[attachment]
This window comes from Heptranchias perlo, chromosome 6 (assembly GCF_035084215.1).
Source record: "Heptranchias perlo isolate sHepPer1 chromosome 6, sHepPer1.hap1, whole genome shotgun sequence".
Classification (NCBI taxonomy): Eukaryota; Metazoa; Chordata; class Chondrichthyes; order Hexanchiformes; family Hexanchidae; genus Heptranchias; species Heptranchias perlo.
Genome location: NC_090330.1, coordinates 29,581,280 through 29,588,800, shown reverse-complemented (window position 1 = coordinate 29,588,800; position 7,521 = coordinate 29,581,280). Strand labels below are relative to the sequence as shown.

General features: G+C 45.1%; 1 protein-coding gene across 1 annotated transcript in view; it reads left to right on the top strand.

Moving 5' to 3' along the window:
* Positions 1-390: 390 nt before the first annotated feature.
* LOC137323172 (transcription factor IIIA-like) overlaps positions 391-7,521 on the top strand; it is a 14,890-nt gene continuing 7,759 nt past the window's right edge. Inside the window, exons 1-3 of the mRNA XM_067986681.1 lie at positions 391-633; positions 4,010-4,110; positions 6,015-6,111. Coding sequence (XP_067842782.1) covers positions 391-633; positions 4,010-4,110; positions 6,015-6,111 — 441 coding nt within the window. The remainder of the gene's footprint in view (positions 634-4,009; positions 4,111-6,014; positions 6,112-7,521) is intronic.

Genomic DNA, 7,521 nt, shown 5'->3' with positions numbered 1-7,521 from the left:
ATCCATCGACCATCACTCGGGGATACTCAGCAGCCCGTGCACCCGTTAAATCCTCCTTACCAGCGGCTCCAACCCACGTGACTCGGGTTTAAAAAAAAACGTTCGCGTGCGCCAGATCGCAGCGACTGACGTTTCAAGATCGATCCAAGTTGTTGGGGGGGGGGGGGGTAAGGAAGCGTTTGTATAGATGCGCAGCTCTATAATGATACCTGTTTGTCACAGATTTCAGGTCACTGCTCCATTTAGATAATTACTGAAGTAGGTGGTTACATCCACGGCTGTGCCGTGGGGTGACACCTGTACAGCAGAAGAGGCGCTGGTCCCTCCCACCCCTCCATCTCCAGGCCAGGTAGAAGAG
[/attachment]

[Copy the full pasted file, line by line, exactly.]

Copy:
This window comes from Heptranchias perlo, chromosome 6 (assembly GCF_035084215.1).
Source record: "Heptranchias perlo isolate sHepPer1 chromosome 6, sHepPer1.hap1, whole genome shotgun sequence".
Classification (NCBI taxonomy): Eukaryota; Metazoa; Chordata; class Chondrichthyes; order Hexanchiformes; family Hexanchidae; genus Heptranchias; species Heptranchias perlo.
Genome location: NC_090330.1, coordinates 29,581,280 through 29,588,800, shown reverse-complemented (window position 1 = coordinate 29,588,800; position 7,521 = coordinate 29,581,280). Strand labels below are relative to the sequence as shown.

General features: G+C 45.1%; 1 protein-coding gene across 1 annotated transcript in view; it reads left to right on the top strand.

Moving 5' to 3' along the window:
* Positions 1-390: 390 nt before the first annotated feature.
* LOC137323172 (transcription factor IIIA-like) overlaps positions 391-7,521 on the top strand; it is a 14,890-nt gene continuing 7,759 nt past the window's right edge. Inside the window, exons 1-3 of the mRNA XM_067986681.1 lie at positions 391-633; positions 4,010-4,110; positions 6,015-6,111. Coding sequence (XP_067842782.1) covers positions 391-633; positions 4,010-4,110; positions 6,015-6,111 — 441 coding nt within the window. The remainder of the gene's footprint in view (positions 634-4,009; positions 4,111-6,014; positions 6,112-7,521) is intronic.

Genomic DNA, 7,521 nt, shown 5'->3' with positions numbered 1-7,521 from the left:
ATCCATCGACCATCACTCGGGGATACTCAGCAGCCCGTGCACCCGTTAAATCCTCCTTACCAGCGGCTCCAACCCACGTGACTCGGGTTTAAAAAAAAACGTTCGCGTGCGCCAGATCGCAGCGACTGACGTTTCAAGATCGATCCAAGTTGTTGGGGGGGGGGGGGGTAAGGAAGCGTTTGTATAGATGCGCAGCTCTATAATGATACCTGTTTGTCACAGATTTCAGGTCACTGCTCCATTTAGATAATTACTGAAGTAGGTGGTTACATCCACGGCTGTGCCGTGGGGTGACACCTGTACAGCAGAAGAGGCGCTGGTCCCTCCCACCCCTCCATCTCCAGGCCAGGTAGAAGAG